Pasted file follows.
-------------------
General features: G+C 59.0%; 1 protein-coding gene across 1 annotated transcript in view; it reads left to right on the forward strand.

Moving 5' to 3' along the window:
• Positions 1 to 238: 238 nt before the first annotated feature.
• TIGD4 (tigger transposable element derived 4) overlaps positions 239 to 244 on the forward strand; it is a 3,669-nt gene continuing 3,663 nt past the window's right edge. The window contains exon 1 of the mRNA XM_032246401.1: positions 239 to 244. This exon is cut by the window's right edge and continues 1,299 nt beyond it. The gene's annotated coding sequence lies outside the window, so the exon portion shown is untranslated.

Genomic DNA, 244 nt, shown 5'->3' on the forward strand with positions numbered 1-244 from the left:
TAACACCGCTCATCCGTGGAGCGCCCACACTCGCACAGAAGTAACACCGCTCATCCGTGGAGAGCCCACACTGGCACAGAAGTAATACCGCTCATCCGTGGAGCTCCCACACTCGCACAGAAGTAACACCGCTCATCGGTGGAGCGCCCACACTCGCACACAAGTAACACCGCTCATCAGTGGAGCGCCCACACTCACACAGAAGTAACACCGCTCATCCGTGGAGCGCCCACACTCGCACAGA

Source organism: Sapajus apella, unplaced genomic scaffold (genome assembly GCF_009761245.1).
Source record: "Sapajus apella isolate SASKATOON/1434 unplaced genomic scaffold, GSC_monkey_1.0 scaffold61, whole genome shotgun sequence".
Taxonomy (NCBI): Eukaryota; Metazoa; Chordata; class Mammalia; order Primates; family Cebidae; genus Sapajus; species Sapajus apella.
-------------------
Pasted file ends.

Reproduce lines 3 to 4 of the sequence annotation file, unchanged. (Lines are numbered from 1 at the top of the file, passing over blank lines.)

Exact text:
• Positions 1 to 238: 238 nt before the first annotated feature.
• TIGD4 (tigger transposable element derived 4) overlaps positions 239 to 244 on the forward strand; it is a 3,669-nt gene continuing 3,663 nt past the window's right edge. The window contains exon 1 of the mRNA XM_032246401.1: positions 239 to 244. This exon is cut by the window's right edge and continues 1,299 nt beyond it. The gene's annotated coding sequence lies outside the window, so the exon portion shown is untranslated.